I fell for “Piechiatrist” Kate McDermott recently, even though I had known her casually for years. I had never thought about how she found her voice. Then, while reading the introduction to her gorgeous cookbook, Art of the Pie, I read that [Read more…] about Q&A: How Pie Guru Kate McDermott Found her Voice
Have you decided how to organize your cookbook?
Well, I hope you’re more creative — and forthcoming– than this table of contents above. Recently I worked through five drafts of a [Read more…] about So Many Ways to Organize A Cookbook
A guest post by Leah Schapira
A few weeks ago, I posted a photo of a shredded beef pizza on Instagram. Here’s the caption:
Loving tonight’s shortcut dinner (yes, it’s as good as it looks!). Breadsmith’s Pizza Dough + pizza sauce (tomato paste, water, seasoning) + @jacksgourmet shredded beef on top. Place on a baking paper and bake directly on oven rack. Bake at 500F for 8-9 minutes. Drizzle with spicy mayo and Caesar dressing. #recipes #meatpizza #summercooking
It was probably my most popular [Read more…] about Sharing Online Recipes Versus Cookbook Recipes
A guest post by Suzanne Fass
Cookbook writers may hate me at first if they think that—once they’ve turned in their manuscript to a publisher—they’re done. I make them do more work. I want every cookbook to be the best it can be, the most useful for anyone cooking—and learning—from it.
As a copy editor, I try to save writers from embarrassment. I correct spelling, punctuation, and grammar. I fact-check. I query missing ingredients, missing steps, cross-references to recipes, and anything else that looks weird to me.
So if you’d like to see fewer copy editor corrections and queries in your manuscript, consider these ten points: [Read more…] about 10 Pet Peeves of a Cookbook Copy Editor
At last! I started working on this edition last year and I couldn’t tell you about it until now. The third edition of Will Write for Food, completely updated and with a new chapter on making money, goes on sale July 14, 2015.
Much has changed since my second edition came out in 2010, most notably the rise of food blogging as a career. The biggest star is Ree Drummond, who got a cooking show on the Food Network, and sold almost as many books as Ina Garten in 2014.
(Ree wrote about my book: “I wish I’d read Dianne’s book before I started a tiny little food blog on a whim years ago. For current and aspiring food writers, it’s positively dripping with helpful advice and information!”)
Since my last edition, many food bloggers have made the top ten cookbook lists in sales, and more than a hundred U.S. food bloggers have book deals. A few food writers make a six-figure income from their businesses, and I describe how in this new edition.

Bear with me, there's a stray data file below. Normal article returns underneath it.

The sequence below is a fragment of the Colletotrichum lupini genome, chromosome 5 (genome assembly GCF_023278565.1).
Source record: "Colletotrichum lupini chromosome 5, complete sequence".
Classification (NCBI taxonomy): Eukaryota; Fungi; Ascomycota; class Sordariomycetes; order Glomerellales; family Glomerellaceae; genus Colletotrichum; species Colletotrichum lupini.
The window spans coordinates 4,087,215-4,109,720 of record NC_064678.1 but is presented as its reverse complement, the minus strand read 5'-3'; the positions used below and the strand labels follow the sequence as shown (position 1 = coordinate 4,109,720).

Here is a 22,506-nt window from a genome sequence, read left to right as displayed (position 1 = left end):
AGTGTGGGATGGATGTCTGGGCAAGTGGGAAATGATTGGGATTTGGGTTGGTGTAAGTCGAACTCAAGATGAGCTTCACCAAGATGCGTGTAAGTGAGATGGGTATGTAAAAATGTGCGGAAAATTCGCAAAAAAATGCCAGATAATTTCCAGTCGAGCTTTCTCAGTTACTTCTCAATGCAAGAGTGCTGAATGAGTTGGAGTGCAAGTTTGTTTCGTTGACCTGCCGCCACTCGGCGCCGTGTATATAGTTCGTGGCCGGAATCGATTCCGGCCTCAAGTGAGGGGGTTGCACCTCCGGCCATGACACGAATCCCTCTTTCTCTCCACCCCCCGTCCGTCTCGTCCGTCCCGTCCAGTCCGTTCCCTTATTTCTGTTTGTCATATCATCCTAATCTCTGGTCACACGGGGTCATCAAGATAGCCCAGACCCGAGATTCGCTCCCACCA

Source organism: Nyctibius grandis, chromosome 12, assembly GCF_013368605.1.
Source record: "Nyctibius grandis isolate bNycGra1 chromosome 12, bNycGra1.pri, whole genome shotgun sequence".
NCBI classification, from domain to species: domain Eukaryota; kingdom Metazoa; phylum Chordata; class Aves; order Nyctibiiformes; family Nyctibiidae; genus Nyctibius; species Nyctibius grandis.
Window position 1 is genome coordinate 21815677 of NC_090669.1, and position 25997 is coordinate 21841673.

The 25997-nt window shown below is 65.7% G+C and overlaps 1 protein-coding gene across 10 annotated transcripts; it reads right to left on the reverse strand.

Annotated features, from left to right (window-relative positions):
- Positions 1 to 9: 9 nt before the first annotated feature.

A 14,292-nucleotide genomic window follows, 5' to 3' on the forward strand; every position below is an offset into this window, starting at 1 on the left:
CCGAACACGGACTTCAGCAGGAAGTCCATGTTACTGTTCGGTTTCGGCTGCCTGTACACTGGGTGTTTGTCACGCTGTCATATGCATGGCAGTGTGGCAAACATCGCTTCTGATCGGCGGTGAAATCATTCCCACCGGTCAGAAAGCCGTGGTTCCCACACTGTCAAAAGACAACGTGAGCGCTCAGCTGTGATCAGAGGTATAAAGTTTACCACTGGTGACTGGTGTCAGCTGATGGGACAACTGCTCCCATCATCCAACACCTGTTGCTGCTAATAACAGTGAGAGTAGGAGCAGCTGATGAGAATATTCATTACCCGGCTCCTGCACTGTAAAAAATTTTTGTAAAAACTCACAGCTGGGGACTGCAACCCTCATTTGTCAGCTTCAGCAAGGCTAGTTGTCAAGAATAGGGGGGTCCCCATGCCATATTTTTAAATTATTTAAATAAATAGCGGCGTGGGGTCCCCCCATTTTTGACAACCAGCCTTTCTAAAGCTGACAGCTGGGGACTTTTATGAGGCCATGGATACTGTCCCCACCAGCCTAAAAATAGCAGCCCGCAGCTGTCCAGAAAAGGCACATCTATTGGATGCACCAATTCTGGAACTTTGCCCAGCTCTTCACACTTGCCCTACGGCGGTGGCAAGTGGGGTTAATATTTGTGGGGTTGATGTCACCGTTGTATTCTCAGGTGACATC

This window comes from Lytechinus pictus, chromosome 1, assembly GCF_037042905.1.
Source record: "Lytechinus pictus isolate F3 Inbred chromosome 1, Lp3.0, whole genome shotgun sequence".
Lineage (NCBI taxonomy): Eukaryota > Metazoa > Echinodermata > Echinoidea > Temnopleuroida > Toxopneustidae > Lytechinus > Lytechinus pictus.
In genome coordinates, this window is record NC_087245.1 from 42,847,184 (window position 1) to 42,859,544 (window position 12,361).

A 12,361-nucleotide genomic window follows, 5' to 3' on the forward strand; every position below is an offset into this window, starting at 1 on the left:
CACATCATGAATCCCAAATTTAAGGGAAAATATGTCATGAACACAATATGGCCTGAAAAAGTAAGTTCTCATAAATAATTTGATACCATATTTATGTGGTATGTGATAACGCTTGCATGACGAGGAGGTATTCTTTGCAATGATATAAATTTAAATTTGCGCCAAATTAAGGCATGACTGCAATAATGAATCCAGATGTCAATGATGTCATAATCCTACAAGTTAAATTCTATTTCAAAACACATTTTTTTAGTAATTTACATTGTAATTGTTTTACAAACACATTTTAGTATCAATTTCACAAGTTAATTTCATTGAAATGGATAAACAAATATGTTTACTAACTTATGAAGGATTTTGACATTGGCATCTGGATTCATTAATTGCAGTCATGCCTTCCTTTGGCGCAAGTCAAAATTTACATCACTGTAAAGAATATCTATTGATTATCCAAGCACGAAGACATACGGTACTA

While most food writers write as a hobby, a growing number would like to make an income and even a career from it. The new chapter in Will Write for Food addresses myriad ways to make money, including
- Work that comes from a blog
- How to negotiate pay
- How to work with brands
- How to create a media kit and rate sheet
- Branding yourself and your blog
- How some food writers earn a six-figure income (hint: online businesses).
I’ve also updated every chapter with new information and new voices, whether they’re covering cookbook writing, getting published, blogging, or making money. For the first time, I’ve invited a few respected authors and bloggers to contribute their stories of success. Some wrote insider how-to pieces on such subjects as negotiating pay and how to work with companies.
And don’t you love my new cover? It’s fun to look at how the covers of my prior books have evolved.
If you bought a previous edition, thank you. This new edition will refresh your skills and knowledge, and inspire you to up your game. My goal is to empower and inspire you.
If you are a new reader, welcome. You’ll find a smorgasbord of info about writing a blog, upping your social media and photography skills, writing a cookbook, or getting published in print or online. Get your markers and underliners ready!
Finally, take a look at this sneak peek introduction for Will Write for Food, prepared for you by my publisher. And please pre-order Will Write for Food at your favorite independent bookstore, or on Amazon or another online retailer.
Based on all the great feedback and discussion on last week’s post about recipe copy-editing, I’m asking about writing recipes with non-standard ingredient sizes.
Case in point: How big is a lamb sausage?
One of the USA of Pizza’s recipes called for “1 lamb sausage link” (not merguez). I purchased the link at a butcher. It weighed 5 1/2 ounces.
The copy editor asked if it should be 6 ounces.
Okay, I thought. Maybe 6 ounces is a standard size. But I didn’t know for sure, so I researched it. I Googled “lamb sausage” and clicked on images. I found [Read more…] about When Writing Recipes, Do All Ingredients Have a Standard Size?
If a copy editor has ever touched your cookbook manuscript, you will relate.
And if you haven’t had the experience yet, you will be intrigued — and possibly worried.
Before I start this discussion, however, I want to be clear. I’m grateful for all the goofs our very capable copy editor caught in chef Craig Priebe’s and my new pizza book (The USA of Pizza, October, 2015) manuscript.
But man, some of the queries made us scratch our heads. Here are three [Read more…] about Questions from a Recipe Copy Editor